The City of Santa Clara is facing a conundrum. It has long been planning to build a new stadium for the San Francisco 49ers right next to the Great American amusement park. At least some of the funding for the $937 million stadium—$40 million of it—was supposed to come from the local Redevelopment Agency, but now the Governor wants to take that money, using it to cover the deficit this year and channeling it to schools and local governments in the coming years. At their meeting on Tuesday, City Councilmembers plan to send a sharp message to Governor Brown: “Hands off our stadium money.”

The problem, say city leaders, is that without the RDA money, they have no other way of funding the stadium. Though voters approved the stadium in June, they did so under the condition that no funding for it would come from the city’s general fund.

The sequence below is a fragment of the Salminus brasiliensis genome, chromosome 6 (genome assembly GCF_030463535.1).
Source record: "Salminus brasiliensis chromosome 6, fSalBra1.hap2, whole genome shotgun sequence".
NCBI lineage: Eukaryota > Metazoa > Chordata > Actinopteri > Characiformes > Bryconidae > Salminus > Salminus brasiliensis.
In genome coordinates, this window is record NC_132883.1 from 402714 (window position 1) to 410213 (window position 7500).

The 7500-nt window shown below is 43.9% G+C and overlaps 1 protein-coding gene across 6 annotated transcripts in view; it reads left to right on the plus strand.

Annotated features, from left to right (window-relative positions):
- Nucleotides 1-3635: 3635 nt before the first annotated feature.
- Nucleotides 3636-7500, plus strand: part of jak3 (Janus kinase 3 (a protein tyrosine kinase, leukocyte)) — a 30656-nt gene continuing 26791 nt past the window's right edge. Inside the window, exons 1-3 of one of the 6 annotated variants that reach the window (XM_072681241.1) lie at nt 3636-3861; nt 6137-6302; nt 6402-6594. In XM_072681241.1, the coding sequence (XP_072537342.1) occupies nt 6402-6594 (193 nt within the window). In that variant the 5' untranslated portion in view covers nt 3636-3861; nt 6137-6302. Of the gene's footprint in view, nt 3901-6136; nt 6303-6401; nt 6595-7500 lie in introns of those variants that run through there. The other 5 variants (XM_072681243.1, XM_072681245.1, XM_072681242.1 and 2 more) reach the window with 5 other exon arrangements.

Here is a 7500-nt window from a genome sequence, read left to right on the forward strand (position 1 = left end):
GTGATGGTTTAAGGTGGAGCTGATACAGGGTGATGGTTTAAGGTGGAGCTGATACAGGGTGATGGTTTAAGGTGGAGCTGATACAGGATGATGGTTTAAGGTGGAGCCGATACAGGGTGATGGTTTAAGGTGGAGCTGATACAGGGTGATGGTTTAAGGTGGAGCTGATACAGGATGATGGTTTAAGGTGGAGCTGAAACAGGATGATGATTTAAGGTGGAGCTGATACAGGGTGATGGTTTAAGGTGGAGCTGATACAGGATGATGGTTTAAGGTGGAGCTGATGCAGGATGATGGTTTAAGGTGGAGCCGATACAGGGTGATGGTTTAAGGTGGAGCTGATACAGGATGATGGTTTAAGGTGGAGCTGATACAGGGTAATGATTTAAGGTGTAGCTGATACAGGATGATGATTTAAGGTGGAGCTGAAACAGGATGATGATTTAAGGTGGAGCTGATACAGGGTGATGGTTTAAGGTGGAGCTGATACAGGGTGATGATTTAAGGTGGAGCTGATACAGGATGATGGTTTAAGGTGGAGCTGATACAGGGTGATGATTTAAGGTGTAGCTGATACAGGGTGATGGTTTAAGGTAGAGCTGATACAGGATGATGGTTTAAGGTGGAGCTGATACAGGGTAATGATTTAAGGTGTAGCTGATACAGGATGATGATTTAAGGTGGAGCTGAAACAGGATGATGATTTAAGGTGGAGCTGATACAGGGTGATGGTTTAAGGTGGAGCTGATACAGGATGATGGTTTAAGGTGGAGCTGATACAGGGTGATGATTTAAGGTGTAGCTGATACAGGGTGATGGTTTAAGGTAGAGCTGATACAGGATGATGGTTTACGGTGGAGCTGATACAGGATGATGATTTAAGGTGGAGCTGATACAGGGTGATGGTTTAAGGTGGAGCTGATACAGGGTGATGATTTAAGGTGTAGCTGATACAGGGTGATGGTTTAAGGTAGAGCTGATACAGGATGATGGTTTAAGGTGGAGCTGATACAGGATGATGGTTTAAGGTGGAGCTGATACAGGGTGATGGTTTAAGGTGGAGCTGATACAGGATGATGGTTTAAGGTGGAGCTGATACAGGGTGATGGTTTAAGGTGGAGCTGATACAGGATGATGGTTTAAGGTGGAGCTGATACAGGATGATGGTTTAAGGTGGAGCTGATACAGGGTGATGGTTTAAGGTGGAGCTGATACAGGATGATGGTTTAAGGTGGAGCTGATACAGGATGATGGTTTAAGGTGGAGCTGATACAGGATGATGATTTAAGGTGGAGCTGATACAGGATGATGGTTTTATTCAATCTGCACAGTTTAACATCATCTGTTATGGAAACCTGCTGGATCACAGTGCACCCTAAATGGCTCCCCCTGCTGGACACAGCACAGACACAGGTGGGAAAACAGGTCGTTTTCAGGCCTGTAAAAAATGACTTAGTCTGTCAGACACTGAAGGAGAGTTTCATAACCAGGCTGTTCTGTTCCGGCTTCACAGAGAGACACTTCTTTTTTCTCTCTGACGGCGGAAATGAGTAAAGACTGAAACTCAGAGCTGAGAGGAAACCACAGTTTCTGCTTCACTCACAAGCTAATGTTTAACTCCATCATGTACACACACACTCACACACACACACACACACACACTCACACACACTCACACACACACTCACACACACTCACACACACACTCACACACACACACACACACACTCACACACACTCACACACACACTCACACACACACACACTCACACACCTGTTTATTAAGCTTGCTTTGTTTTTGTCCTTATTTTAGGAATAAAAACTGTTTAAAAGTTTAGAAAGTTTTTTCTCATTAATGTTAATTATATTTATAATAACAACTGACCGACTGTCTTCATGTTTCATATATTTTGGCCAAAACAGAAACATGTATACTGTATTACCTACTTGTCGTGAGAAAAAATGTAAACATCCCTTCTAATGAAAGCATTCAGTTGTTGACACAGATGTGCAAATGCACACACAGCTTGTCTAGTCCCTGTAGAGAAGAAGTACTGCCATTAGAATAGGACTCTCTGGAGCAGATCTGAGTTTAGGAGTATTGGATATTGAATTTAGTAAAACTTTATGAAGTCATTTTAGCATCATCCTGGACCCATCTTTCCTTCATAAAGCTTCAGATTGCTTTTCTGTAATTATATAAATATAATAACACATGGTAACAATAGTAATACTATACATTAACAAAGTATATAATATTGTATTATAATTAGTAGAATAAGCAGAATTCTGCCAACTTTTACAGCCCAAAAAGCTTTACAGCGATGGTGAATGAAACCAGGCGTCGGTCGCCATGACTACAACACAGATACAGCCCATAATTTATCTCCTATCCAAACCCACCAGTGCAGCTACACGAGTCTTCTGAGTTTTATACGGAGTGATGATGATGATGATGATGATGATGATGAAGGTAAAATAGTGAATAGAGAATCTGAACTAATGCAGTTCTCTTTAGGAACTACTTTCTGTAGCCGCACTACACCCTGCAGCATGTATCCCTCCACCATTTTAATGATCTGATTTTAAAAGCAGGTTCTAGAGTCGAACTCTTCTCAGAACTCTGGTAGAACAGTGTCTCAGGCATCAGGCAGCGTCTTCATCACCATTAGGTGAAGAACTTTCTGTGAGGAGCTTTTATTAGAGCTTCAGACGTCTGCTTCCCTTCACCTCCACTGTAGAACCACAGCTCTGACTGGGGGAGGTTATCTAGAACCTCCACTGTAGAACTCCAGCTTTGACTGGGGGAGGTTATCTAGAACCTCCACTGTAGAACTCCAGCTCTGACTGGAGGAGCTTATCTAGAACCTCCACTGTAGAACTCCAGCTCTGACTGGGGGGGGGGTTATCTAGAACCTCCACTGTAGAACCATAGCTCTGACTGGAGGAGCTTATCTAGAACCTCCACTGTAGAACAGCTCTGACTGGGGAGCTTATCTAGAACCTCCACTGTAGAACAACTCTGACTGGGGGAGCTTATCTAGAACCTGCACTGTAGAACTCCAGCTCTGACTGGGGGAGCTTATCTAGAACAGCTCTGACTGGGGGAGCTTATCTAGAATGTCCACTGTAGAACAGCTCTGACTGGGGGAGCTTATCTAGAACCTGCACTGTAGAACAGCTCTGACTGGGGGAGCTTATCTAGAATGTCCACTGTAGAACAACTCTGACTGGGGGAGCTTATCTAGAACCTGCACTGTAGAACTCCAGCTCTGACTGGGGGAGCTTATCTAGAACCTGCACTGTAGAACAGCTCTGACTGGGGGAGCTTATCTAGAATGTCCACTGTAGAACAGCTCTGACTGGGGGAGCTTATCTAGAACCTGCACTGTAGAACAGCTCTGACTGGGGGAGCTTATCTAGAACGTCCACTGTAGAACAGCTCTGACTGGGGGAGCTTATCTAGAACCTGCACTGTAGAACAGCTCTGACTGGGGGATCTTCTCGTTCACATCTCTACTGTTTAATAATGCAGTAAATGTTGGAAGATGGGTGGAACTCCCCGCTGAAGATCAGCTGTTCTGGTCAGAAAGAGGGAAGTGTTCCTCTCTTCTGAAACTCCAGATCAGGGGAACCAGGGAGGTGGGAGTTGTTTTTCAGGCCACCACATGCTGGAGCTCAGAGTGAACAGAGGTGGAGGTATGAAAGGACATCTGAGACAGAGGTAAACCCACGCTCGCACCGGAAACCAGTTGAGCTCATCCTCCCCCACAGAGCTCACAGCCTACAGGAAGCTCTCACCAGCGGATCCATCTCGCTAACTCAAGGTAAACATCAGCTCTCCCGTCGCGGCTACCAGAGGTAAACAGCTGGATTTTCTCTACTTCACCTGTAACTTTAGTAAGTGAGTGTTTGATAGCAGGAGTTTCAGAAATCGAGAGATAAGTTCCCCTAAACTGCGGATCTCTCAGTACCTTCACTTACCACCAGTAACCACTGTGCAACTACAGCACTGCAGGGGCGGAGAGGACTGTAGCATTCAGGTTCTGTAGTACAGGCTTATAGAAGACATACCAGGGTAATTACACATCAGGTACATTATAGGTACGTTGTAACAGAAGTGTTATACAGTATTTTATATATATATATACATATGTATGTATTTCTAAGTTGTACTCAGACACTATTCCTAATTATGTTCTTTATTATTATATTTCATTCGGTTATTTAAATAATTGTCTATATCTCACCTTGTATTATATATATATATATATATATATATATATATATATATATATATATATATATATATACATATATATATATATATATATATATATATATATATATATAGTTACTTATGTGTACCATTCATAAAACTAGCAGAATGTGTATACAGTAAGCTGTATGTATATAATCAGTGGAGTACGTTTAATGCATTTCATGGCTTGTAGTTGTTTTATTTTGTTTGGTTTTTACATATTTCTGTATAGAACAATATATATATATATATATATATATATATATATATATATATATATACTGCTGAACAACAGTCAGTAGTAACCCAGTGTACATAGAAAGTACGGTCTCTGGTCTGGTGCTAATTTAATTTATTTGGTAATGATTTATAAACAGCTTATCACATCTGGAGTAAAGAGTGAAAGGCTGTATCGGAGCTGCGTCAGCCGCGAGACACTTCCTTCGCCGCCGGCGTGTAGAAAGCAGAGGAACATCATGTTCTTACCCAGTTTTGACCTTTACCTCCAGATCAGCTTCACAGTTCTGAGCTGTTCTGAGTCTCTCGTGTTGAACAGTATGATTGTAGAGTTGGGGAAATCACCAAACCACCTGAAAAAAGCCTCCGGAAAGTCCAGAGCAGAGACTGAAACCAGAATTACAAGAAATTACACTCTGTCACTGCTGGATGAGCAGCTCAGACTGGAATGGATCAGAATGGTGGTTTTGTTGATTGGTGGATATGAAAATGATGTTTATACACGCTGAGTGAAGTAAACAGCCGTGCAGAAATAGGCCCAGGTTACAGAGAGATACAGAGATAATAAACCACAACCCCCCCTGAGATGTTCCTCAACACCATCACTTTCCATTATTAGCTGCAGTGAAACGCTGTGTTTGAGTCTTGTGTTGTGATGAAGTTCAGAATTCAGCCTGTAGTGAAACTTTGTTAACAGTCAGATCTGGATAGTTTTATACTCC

But not everyone agrees with City Council. Santa Clarans Play Fair, a group opposed to the stadium’s construction, believes that the money would be better spent on the county and schools. Then there is the state’s deficit, most recently estimated at $26.6 billion. Meanwhile, other cities throughout California, including San Jose and Santa Cruz, have already taken steps to secure their RDA money and protect it from the state.

Of course, there is a problem with the NFL itself. Its owners are threatening to lock out players next month if players do not agree to give up $1 billion to them up front. According to the terms of the $9.3 billion business, owners of franchises now get the first $1 billion earned, with 60 percent of every additional billion going to the players. The owners want to get the first $2 billion instead. Critics of the NFL point out that the league already receives hundreds of millions of tax dollars in the form of subsidies and tax breaks from local governments.

So football could start next year’s season with a strike, while Santa Clara figures out how to shift the subsidy for its new stadium on to the tax payer, since the Governor wants to use existing funding to pay off the deficit and improve schools. It’s a problem with no easy solution.

Read More at The Mercury News.